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Dietary Considerations To Lower Your Cholesterol

During American Heart Month, Dr John Brown of GBMC at Hunt Valley offers some tips on lowering cholesterol.

 

It has often been said that you are what you eat.  To a large degree, this is true as one’s diet plays a large role in one’s state of health.  There are several considerations when trying to eat healthy.  And there is a tremendous amount of information available on nutrition and sometimes the science is controversial. 

I like to say we have take a view from thirty thousand feet to understand where we have gone so wrong in westernized civilization in terms of our diet.  Obesity, diabetes, hypertension, physical inactivity and hypercholesterolemia (elevated serum cholesterol) are epidemic in our society.  It would be remiss to discuss what dietary choices affect just cholesterol, as diabetes, hypertension, and hypercholesterolemia all travel together. 

It’s especially timely now to have this dialogue, as February is American Heart Month.  Heart disease is a major problem. According to the Centers for Disease Control, every year, about 715,000 Americans have a heart attack. About 600,000 people die from heart disease in the United States each year—that’s 1 out of every 4 deaths. Heart disease is the leading cause of death for both men and women. But the good news is that heart disease is preventable and controllable.

When patients ask how they can lower their cholesterol, I typically break the issue down into two types of patients.  The first and most common is the overweight individual who is simply addicted to simple carbohydrates.  The second is the individual who appears rather fit but has quite elevated LDL-C (the cholesterol carried in the low density lipoproteins).  This is largely genetic and rather than too many simple carbohydrates driving the process, it is saturated fat.

In the first type of patient, food addiction to simple carbohydrates leads to abdominal obesity and insulin resistance and/or diabetes.  What then happens is a dangerous metabolic process leading to elevated triglycerides and low HDL-C (good cholesterol) and rather low LDL-C (bad cholesterol). The total cholesterol may be low, but this dyslipidemic pattern is very dangerous for cardiovascular disease.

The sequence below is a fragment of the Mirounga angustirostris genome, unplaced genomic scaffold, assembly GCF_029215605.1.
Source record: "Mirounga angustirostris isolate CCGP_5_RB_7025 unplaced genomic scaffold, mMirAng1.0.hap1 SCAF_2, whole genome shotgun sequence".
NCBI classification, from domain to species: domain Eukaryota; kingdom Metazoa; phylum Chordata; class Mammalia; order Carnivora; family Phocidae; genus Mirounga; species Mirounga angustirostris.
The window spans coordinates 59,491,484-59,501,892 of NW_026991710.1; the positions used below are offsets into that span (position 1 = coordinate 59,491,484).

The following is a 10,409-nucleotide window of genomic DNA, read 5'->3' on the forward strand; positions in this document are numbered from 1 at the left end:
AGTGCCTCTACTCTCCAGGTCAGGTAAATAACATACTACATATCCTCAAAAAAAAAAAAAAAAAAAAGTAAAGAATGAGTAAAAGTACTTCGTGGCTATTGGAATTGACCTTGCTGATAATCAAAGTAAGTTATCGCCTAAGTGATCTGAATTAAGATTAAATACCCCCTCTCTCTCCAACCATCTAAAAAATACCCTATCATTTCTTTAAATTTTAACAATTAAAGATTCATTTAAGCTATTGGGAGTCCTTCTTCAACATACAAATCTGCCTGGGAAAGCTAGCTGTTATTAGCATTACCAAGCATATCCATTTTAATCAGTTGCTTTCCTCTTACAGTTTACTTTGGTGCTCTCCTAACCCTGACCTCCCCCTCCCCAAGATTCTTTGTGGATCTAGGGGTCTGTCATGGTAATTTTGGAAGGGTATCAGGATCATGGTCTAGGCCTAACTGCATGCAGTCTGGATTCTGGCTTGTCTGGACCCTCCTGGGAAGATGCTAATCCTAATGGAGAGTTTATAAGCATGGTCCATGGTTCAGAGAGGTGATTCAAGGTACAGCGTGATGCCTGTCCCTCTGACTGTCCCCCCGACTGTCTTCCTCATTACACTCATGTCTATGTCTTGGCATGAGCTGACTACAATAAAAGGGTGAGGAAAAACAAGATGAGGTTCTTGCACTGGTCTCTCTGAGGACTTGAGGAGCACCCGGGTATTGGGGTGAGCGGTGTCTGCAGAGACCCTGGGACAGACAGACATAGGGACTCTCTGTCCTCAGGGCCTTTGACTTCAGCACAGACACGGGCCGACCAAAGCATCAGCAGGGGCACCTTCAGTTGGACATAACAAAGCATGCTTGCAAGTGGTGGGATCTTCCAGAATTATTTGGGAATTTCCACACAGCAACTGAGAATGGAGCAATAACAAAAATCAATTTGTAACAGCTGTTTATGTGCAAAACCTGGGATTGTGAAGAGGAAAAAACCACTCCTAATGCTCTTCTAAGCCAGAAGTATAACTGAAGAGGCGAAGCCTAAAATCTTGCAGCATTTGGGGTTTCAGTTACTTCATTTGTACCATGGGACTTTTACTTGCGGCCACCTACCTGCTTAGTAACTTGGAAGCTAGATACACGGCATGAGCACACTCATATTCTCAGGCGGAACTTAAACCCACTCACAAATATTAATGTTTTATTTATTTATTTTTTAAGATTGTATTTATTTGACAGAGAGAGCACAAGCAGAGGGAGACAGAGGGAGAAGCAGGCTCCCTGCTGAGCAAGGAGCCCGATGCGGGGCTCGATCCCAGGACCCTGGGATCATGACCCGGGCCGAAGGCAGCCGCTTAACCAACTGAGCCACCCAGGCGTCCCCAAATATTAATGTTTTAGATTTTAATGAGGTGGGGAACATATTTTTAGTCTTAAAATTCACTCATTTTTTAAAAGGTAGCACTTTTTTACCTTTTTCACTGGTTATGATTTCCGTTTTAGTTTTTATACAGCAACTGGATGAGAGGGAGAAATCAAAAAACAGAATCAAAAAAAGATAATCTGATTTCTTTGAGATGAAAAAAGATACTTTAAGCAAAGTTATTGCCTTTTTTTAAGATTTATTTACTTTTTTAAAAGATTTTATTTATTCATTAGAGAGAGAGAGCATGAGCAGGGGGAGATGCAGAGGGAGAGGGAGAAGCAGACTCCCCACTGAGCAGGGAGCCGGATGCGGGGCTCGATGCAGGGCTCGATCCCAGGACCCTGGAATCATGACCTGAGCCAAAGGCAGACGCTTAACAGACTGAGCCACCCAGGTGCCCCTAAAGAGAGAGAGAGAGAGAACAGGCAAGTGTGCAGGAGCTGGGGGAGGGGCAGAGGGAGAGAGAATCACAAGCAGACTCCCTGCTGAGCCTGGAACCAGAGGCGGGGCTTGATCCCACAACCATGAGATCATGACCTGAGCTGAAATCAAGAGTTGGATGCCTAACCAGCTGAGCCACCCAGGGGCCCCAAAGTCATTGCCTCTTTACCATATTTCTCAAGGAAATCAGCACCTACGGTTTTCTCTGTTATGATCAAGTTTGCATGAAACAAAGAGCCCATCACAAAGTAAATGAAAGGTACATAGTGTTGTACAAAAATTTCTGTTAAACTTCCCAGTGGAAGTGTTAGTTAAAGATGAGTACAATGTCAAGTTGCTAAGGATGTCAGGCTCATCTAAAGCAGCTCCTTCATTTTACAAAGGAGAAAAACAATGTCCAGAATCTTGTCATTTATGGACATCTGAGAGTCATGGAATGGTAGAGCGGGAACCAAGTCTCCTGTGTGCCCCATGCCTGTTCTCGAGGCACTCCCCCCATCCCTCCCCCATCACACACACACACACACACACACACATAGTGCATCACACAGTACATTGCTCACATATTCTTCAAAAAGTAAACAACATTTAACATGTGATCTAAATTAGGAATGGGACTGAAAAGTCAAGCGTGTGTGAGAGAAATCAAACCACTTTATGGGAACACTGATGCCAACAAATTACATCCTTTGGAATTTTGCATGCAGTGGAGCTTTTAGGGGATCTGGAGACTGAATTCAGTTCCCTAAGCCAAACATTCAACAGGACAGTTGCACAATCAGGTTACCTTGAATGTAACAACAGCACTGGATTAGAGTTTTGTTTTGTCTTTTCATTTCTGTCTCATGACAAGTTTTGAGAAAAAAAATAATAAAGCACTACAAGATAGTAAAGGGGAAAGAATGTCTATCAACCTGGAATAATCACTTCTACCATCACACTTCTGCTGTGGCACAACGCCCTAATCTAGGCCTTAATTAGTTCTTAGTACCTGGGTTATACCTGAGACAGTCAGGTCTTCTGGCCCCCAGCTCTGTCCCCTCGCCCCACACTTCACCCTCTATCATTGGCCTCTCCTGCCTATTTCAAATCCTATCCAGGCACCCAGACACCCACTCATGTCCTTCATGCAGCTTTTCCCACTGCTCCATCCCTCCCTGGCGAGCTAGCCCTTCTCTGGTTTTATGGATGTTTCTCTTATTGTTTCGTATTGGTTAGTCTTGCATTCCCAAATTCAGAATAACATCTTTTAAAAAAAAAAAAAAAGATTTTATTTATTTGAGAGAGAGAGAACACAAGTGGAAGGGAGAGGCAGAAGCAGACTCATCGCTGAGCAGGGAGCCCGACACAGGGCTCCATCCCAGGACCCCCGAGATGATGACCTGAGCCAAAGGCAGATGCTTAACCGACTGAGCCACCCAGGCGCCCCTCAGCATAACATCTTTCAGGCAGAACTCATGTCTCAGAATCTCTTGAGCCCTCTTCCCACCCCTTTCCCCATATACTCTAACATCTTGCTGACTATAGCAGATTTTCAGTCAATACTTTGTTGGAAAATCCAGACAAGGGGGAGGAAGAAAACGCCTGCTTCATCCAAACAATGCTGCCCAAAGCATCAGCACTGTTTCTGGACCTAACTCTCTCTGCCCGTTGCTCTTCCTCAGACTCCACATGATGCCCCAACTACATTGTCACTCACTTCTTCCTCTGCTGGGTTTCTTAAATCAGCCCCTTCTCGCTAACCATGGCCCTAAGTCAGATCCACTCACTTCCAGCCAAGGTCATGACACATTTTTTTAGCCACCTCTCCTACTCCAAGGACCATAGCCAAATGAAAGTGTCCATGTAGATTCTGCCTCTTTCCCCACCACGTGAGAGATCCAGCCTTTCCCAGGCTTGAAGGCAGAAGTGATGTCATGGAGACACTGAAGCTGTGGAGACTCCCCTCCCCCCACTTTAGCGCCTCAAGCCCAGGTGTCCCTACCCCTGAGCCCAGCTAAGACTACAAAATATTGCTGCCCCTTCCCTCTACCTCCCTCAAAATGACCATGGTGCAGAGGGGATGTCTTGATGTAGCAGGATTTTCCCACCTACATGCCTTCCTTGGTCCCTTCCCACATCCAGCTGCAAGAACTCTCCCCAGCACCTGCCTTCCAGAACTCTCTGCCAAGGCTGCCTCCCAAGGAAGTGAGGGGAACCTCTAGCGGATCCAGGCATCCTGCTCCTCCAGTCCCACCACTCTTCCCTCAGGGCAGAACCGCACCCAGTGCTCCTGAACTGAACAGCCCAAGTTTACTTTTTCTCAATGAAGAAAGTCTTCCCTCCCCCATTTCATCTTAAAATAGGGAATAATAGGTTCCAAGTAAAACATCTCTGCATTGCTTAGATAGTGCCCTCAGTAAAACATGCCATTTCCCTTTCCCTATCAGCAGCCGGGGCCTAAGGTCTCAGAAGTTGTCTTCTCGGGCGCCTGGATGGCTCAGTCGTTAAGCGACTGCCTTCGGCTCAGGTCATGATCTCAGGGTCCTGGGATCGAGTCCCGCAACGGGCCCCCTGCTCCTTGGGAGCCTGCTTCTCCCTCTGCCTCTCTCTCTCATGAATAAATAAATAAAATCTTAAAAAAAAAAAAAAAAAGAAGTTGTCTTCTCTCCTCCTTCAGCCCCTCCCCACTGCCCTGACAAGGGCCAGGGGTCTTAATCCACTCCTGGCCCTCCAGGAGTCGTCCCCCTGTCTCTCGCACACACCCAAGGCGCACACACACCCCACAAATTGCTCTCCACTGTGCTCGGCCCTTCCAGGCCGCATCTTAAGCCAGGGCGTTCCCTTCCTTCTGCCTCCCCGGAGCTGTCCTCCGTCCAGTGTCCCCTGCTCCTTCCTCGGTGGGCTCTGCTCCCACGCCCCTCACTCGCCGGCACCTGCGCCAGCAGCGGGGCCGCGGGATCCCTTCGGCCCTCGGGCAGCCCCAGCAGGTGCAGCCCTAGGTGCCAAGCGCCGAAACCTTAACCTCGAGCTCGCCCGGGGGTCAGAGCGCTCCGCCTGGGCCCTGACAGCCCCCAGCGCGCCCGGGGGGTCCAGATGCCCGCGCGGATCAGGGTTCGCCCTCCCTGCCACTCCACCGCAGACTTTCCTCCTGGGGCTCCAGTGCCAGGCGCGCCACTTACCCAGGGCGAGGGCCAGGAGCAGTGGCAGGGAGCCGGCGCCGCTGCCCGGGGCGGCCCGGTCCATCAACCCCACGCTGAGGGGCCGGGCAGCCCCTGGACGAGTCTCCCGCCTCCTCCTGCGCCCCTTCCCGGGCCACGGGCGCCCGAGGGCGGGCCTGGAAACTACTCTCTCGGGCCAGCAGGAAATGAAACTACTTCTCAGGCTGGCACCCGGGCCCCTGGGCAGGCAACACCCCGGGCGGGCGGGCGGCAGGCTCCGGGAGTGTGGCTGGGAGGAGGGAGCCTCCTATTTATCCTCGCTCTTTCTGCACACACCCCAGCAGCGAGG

The carbohydrates that contribute unfavorably to this process are white bread, white rice, potatoes, white pasta, and even bananas.  Refined baked goods like cakes, cookies, muffins, and bagels are typically overconsumed.   Many of these baked goods also contain trans-fats.  And finally, liquid calories from milk, juice, Gatorade, regular soda, and alcohol all contribute negatively if consumed routinely.  Remember, low fat milk doesn’t mean low sugar (lactulose) milk! 

For the second type of patient who tends to eat a seemingly healthy diet and appears fit but has dangerously elevated total and LDL-cholesterol, the problem is consumption of saturated fat.  Believe it or not, the cholesterol content in a food does not contribute to one’s cholesterol as much as the saturated fat content of the food.  For these individuals, avoidance of excess fat in animal products like chicken or beef is important. Remember, chicken skin is more of a saturated fat than is beef fat. These individuals also need to avoid too much saturated fats in butters, creams, and cheeses, and of course avoid trans-fats in baked goods and stick margarine.

For many, there is a combination of dietary problems.  Most fast food choices include lots of high glycemic index carbohydrates in the white bun, french fries, and of course the soda and lots of saturated fats in the beef and the deep fryer.  So, what to eat?  To quote a few good choices, the South Beach Diet, the Mediterranean Diet, and the Stone Age Diet are good places to start.  Just think about what humans were made to eat.  When we arrived on this planet, we ate fruits, vegetable and nuts, along with lean meats from deer and fish- and just some grains.  There was no soda or manufacturing plants to grind the whole wheat into flour or refined sugar.  Our digestive systems should be doing the food processing and not a factory.

If you are eating much like our primitive ancestors then you probably won’t have high cholesterol contributing to heart disease and stroke.  And the good news for us in Baltimore - eating cholesterol found in shellfish like crabs and shrimp does not contribute largely to high cholesterol.  Our intestines have a protein that prevents much of this cholesterol from being absorbed...but be careful of the butter you put on it and what else is on the plate!

-John R. Brown, D.O., is a physician at the GBMC at Hunt Valley office.  Dr. Brown is a Diplomat in the American College of Osteopathic Family Medicine and a Diplomat in the American Board of Clinical Lipidology

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